Wagering and media revenue fell 4.2% to $1.12bn, reflecting a drop in the overall wagering market. Also in this segment, revenue from the Media and International business declined 5.4%.

In terms of gaming services, revenue was down 14.5% to $93.0m. Tabcorp said this reflected the impact of the sale of eBet and Max Performance Solutions.

Then there was the issue of higher expense, with the main sticking point being $852.0m in impairment charges. This, coupled with lower revenue, resulted in a $641.7m net loss, a contrast to a $53.2m net profit in the previous year. EBITDA was also down 34.7% to $131.7m.

There was, however, some good news out of H1. In September, Tabcorp resolved a tax dispute with the Australian Taxation Office, with the business set to receive an $83m tax refund.

Regulatory matters: good and bad

Tabcorp has also seen its fair share of regulatory issues in the past year or so. The most recent was just last week when it was ordered to pay $370,417 in Victoria after pleading guilty to 43 charges for failing to prevent a minor from gambling.

The order is the latest action Victoria authorities have taken over underage gambling and failing to monitor electronic betting terminals (EBTs). In September, the Victoria Gambling and Casino Control Commission (VGCCC) charged Tabcorp and several venues for underage gambling. Breaches took place during the period between September 2022 and October 2023.

It was previously stated that Tabcorp faces a total of 72 charges. If found guilty, the operators face a maximum collective fine of over $1.0m. Tabcorp’s fine could amount to $969,236.

The case has also led to Tabcorp facing other measures in Victoria. In January, the VGCCC ordered Tabcorp to make most of its EBTs in the state cashless. This was in direct response to incidents of underage gambling.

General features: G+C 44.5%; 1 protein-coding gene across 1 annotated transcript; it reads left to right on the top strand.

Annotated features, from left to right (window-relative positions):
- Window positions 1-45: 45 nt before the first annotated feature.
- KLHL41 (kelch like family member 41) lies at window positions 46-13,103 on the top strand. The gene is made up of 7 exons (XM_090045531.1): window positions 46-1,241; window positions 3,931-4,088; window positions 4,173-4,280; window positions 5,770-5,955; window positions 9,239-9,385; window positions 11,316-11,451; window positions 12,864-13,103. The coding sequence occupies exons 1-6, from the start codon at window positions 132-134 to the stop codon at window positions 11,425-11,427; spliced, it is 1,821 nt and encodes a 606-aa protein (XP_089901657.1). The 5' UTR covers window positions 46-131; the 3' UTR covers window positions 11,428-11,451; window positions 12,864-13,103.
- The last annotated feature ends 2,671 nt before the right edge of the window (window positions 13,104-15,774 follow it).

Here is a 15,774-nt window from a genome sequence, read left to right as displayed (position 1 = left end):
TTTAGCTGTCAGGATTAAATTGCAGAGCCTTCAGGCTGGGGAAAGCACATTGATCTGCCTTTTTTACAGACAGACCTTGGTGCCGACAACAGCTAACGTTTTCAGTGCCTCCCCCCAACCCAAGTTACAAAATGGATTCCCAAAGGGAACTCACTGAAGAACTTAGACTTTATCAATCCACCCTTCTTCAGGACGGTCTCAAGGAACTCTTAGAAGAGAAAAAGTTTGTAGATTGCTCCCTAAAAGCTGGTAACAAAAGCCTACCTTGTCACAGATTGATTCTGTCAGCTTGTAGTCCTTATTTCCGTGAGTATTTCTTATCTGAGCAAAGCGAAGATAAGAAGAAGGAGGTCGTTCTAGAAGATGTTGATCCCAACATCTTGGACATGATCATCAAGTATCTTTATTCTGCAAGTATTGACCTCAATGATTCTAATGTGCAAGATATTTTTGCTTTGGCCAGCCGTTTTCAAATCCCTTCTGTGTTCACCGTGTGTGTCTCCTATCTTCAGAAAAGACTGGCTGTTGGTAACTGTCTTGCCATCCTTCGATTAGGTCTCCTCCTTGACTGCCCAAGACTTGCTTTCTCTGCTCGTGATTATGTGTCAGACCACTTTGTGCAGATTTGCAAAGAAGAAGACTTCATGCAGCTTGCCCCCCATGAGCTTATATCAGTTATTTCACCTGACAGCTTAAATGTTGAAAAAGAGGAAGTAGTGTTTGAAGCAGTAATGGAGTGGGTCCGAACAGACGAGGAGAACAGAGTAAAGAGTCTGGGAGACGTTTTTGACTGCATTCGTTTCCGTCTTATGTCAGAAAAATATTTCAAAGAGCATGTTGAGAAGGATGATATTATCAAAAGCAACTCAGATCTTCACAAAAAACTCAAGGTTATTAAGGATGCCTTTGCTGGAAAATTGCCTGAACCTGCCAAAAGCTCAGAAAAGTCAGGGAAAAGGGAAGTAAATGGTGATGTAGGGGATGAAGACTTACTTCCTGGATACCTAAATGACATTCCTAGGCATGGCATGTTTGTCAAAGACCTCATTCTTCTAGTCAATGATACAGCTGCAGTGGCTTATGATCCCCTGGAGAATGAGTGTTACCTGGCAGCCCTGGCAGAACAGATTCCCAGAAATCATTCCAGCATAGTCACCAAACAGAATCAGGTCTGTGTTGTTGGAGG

Away from the underage gambling case, the VGCCC also fined Tabcorp a record $1.0m over its conduct during a major system outage in 2020. Tabcorp’s Wagering and Betting System went down on 7 November 2020, during that year’s Spring Racing Carnival.

On the flip side, Tabcorp in December was awarded exclusive rights to offer wagering and betting in Victoria for the next 20 years. Tabcorp’s licence period commences in August 2024, immediately after its current exclusive licence expires.

In addition, last week the New South Wales (NSW) government announced it will consider a proposal from Tabcorp to increase point of consumption tax (POCT) in the state to 20%.

Wagering operators in NSW currently pay POCT at a rate of 15%. Tabcorp is proposing the government implements a rise to bring NSW in line with other states that charge 20%.

The Tabcorp proposal also features other points related to reforming legislative and licence requirements for wagering. These include a requirement to enter an agreement with the racing industry and 10% shareholder cap. The government will also consider these as part of wider, potential reforms in NSW.

Subscribe to the iGaming newsletter